• "Frideriksborgs Egn og Udsierenden fra samme". In: Poetiske Samlinger, 2nd piece, Copenhagen 1783, pp. 1–28
  • Andagts-Øvelser og Gudelige Tanker for Almuen , Copenhagen 1785
  • "Den norske Fisker". In: Poetiske Arbeider , 1st collection, Copenhagen 1788, 2nd collection (also with the title Poetisk Eftersamling ). Bergen 1826
  • "En Birkebeener-Sang". In: Almuens Sanger . Copenhagen 1790
  • The syngende Søemand . Bergen 1793
  • Frimanns Søe-Cabinet or Gudelig Haandbog for Søefolk . Copenhagen 1793
  • Frimanns Nyeste, original psalms . Copenhagen 1794
  • Panthea, eller Det Kgl. Selskab for Norges Vel . 1811 (first printed in Historisk-philosophiske Samlinger 3, 1811, pp. 179–192)
  • "Phoebe, eller Det Norske Universitet". In: Historisk-philosophiske Samlinger 3, 1811, pp. 193-208
  • Lehnsmand og Dannebrogsmand Sivert Aarflots Minde . 1819
  • The Bergenske Musea . 1829
  • Udvalg af Claus Frimann's diploma . published by JS Welhaven . 1851
  • Claus Frimann's minre Digte. A sangbog for all og enhver, uns og games . Bergen 1899


The article is essentially based on the Norsk biografisk leksikon . Other information is shown separately.

  1. a b D. Thrap: Frimann, Claus . In: Carl Frederik Bricka (Ed.): Dansk biografisk Lexikon. Tillige omfattende Norge for Tidsrummet 1537-1814. 1st edition. tape 5 : Faaborg – Gersdorff . Gyldendalske Boghandels Forlag, Copenhagen 1891, p. 452 (Danish, ).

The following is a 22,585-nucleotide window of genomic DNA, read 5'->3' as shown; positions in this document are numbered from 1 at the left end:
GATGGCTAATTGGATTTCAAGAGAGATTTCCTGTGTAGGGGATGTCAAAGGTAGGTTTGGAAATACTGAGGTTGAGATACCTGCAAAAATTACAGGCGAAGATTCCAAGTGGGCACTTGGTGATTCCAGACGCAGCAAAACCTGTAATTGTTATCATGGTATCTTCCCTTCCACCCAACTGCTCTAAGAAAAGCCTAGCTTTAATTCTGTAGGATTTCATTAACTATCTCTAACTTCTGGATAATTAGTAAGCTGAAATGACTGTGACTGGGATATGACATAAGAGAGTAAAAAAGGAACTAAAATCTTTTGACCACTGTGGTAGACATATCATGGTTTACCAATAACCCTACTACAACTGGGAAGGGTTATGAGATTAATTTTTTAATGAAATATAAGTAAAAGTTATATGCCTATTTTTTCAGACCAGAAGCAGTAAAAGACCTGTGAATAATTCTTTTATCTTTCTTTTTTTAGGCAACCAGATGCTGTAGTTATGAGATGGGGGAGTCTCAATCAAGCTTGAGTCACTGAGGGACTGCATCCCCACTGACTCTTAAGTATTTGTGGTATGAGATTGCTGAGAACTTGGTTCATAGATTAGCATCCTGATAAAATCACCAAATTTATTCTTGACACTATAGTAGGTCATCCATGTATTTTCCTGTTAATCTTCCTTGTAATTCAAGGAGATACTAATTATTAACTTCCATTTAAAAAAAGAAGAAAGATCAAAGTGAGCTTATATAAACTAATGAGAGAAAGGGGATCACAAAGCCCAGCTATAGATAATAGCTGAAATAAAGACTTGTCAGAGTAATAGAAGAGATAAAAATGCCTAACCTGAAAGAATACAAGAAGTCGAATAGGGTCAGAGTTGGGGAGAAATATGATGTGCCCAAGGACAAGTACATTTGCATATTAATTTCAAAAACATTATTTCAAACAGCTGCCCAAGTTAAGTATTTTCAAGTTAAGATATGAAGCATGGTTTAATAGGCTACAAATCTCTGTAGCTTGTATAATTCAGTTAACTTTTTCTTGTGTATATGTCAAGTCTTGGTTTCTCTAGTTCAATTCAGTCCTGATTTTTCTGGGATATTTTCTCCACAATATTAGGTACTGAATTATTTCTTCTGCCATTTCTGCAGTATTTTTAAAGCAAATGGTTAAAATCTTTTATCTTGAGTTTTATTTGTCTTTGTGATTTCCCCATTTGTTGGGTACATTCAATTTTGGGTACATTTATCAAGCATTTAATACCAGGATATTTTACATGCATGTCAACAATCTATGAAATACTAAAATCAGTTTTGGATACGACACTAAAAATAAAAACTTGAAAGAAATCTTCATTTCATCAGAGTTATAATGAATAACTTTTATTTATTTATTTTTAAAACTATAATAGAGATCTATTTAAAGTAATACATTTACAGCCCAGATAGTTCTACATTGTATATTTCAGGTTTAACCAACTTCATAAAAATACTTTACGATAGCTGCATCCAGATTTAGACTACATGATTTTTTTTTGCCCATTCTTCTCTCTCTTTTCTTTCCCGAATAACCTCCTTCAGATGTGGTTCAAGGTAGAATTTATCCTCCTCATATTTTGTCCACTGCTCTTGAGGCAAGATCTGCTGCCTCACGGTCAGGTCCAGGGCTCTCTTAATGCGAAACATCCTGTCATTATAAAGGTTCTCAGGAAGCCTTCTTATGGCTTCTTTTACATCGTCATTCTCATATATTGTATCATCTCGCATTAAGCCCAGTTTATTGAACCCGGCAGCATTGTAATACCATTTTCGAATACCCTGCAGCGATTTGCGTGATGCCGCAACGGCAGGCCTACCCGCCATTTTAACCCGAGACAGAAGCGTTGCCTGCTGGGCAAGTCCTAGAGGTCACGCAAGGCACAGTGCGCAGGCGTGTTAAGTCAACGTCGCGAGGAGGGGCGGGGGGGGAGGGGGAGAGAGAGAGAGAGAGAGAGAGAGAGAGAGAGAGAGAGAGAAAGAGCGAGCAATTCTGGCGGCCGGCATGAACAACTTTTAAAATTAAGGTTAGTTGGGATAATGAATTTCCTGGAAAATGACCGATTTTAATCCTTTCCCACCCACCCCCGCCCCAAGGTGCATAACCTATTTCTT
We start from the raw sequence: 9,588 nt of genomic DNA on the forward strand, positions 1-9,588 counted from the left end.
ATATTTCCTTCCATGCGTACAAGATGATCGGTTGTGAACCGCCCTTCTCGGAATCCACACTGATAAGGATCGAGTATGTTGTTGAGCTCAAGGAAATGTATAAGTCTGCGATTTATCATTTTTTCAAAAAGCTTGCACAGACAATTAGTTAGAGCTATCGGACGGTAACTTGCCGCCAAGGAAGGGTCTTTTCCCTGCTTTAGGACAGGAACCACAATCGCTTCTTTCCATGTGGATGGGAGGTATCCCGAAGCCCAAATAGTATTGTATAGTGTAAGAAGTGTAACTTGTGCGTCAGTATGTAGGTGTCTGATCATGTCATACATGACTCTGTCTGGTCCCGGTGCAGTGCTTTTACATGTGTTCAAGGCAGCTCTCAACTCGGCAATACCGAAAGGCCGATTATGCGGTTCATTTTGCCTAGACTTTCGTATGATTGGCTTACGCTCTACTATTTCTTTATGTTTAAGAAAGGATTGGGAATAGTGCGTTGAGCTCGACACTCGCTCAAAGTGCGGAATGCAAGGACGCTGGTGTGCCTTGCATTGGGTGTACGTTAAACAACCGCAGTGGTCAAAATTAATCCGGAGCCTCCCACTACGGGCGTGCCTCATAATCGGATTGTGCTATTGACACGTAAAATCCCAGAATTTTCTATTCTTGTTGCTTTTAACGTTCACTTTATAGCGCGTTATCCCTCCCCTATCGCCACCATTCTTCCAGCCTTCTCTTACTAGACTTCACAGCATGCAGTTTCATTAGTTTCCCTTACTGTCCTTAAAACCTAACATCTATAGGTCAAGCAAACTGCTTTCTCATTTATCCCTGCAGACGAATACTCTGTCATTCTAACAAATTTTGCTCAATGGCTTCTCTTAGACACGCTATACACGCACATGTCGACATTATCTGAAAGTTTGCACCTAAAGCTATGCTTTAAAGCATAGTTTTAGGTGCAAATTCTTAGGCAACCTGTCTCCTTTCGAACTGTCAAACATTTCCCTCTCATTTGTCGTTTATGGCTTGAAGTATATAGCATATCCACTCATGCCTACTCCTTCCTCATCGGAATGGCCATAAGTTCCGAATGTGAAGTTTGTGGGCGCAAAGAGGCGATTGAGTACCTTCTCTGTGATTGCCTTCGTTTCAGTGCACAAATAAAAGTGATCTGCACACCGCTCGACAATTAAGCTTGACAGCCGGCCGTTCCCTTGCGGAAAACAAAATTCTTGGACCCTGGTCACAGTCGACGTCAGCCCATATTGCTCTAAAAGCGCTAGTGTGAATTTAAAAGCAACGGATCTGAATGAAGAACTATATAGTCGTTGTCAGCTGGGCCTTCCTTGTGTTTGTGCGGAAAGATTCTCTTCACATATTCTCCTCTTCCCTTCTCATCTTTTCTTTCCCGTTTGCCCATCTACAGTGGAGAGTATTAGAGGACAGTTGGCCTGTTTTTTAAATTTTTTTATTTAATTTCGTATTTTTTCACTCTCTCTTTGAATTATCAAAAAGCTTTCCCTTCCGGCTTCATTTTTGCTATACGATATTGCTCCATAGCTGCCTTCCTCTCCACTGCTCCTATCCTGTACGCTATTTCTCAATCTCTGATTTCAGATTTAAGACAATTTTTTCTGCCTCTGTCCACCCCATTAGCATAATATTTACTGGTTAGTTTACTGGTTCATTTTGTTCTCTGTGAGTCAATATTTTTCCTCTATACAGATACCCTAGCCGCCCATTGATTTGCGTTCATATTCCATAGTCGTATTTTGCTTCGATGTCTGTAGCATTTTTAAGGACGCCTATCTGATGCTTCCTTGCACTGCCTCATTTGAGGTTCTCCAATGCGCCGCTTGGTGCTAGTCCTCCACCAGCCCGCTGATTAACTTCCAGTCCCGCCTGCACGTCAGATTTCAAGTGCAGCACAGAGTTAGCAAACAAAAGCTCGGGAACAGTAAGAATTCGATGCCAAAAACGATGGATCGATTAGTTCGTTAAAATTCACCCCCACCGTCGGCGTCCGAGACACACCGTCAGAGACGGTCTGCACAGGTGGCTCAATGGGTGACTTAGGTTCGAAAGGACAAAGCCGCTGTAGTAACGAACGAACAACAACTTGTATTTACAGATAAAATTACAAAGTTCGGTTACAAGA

2. The "Annenexamen" was an Examen philosophicum, an intermediate examination, the passing of which was a prerequisite for further studies for a state examination.
  3. Davik was formerly an independent municipality, which was divided into the surrounding neighboring municipalities of Gloppen , Vågsøy , Bremanger and Eid in the course of the 20th century .
  4. "Hornelen" is the highest sea cliff in Europe at 860 m and is located in Bremanger.
  5. D. Thrap: Frimann, Claus . In: Carl Frederik Bricka (Ed.): Dansk biografisk Lexikon. Tillige omfattende Norge for Tidsrummet 1537-1814. 1st edition. tape 5 : Faaborg – Gersdorff . Gyldendalske Boghandels Forlag, Copenhagen 1891 (Danish, ).